How can you elevate your favorite bread to new levels of pillowy softness? The answer is Tangzhong, the Asian yeast bread technique.
With origins in Japan’s Yudane, Tangzhong is a yeast bread technique popularized across Asia. The technique is best known for giving Japanese Milk Bread its signature feathery soft texture. As a result, Tangzhong is closely associated with this style of bread, versions of which can be found in convenience stores, grocery stores, and bakeries across Japan and elsewhere in Asia.
How does this technique affect yeast dough? It pre-gelatinizes the starches in the flour, meaning they can absorb more water. In fact, the flour will absorb twice as much hot water or milk as it does the cool/lukewarm water or milk you’d usually use in yeast dough.
Not only does the starch in the flour absorb more liquid; since heating the starch with water creates structure, it’s able to hold onto that extra liquid throughout the kneading, baking, and cooling processes. This means:
- Since there’s less free (unabsorbed) water in the dough, it’s less sticky and easier to knead;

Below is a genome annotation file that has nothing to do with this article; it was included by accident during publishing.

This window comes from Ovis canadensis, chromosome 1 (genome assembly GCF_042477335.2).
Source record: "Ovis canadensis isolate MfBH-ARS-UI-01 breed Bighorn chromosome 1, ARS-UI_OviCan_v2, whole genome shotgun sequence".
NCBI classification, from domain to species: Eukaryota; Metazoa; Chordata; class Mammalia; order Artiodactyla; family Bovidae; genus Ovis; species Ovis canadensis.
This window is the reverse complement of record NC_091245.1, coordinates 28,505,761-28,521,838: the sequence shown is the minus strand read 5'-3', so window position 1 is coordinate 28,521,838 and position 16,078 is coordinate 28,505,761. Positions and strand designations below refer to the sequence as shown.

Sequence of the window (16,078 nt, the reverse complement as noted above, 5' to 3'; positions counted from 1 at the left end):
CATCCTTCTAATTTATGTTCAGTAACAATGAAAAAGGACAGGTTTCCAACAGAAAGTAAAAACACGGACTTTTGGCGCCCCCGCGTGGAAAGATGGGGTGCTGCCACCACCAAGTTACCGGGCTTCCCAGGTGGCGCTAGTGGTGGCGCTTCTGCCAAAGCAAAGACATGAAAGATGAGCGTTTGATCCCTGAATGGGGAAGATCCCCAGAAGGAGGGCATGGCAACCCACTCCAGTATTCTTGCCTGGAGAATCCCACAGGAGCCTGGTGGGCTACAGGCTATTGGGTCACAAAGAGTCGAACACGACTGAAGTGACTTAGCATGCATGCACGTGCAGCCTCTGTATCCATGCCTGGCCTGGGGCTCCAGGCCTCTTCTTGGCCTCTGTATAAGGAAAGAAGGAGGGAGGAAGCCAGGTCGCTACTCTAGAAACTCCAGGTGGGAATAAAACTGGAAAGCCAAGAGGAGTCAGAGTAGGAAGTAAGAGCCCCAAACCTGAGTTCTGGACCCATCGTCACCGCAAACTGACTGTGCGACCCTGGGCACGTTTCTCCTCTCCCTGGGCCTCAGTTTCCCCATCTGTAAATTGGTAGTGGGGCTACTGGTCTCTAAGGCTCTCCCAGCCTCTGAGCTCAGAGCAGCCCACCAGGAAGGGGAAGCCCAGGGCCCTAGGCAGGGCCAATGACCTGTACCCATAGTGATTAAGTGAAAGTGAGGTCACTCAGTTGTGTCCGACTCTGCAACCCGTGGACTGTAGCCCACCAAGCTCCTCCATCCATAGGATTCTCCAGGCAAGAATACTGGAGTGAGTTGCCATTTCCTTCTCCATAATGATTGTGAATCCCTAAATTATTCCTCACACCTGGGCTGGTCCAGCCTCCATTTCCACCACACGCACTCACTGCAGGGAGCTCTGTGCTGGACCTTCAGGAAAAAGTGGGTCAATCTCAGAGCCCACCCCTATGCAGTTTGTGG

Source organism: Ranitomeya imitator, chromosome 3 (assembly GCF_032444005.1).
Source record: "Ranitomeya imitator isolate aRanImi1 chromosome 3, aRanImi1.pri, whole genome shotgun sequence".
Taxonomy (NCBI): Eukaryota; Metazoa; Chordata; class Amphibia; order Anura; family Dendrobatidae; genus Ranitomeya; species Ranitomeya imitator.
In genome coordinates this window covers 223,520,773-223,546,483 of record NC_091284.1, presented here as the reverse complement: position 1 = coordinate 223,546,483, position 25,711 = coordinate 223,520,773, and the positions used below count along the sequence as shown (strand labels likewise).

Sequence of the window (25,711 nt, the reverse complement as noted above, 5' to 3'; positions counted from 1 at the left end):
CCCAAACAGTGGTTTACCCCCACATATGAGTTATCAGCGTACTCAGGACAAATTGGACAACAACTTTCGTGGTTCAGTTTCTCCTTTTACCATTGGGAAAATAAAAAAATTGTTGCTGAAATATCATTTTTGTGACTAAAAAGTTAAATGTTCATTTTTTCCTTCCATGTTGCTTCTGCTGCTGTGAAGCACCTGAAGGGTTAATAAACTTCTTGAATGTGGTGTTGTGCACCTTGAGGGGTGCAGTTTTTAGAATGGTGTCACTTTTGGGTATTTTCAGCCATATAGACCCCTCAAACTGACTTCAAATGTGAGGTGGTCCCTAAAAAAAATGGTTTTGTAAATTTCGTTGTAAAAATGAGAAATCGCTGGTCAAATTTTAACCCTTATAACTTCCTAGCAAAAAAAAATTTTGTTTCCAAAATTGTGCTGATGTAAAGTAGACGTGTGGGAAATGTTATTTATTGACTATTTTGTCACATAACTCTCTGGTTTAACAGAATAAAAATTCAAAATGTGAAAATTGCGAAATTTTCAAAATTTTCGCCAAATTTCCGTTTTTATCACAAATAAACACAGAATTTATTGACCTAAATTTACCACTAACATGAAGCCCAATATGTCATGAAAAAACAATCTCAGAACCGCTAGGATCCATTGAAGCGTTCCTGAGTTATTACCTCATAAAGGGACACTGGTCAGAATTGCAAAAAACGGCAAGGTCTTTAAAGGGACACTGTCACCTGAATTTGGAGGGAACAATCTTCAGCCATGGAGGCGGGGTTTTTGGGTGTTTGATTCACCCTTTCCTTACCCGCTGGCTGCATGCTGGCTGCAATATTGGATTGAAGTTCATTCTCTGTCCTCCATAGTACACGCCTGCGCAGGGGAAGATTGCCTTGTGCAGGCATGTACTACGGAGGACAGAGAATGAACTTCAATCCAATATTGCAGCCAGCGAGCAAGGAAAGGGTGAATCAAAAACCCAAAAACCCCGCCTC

- The bread or rolls may rise higher, due to more water creating more internal steam (which makes bread rise in the oven — along with the carbon dioxide given off by the yeast);
- Having retained more water during baking, bread and rolls will be moister and will stay soft and fresh longer.
Because of Tangzhong, bread truly goes from good to great. Not only do they have an enticingly soft texture that will have you dreaming of feather beds and cumulus clouds, but they also stay just as pillowy long after baking.
Now that’s something worth celebrating all year.
Ready to bake? Try out our Recipe for Japanese Milk Bread, Matcha Milk Bread & Chocolate Milk Bread. Plus more! We will also be demonstrating Japanese Cotton Cake. Watch our Technical Seminar on February 26, 2022 from 11am to 1pm at the conference hall of the 2022 FCBAI E-bakery fair.
Happy baking! link:http://www.ebakeryfair.com/register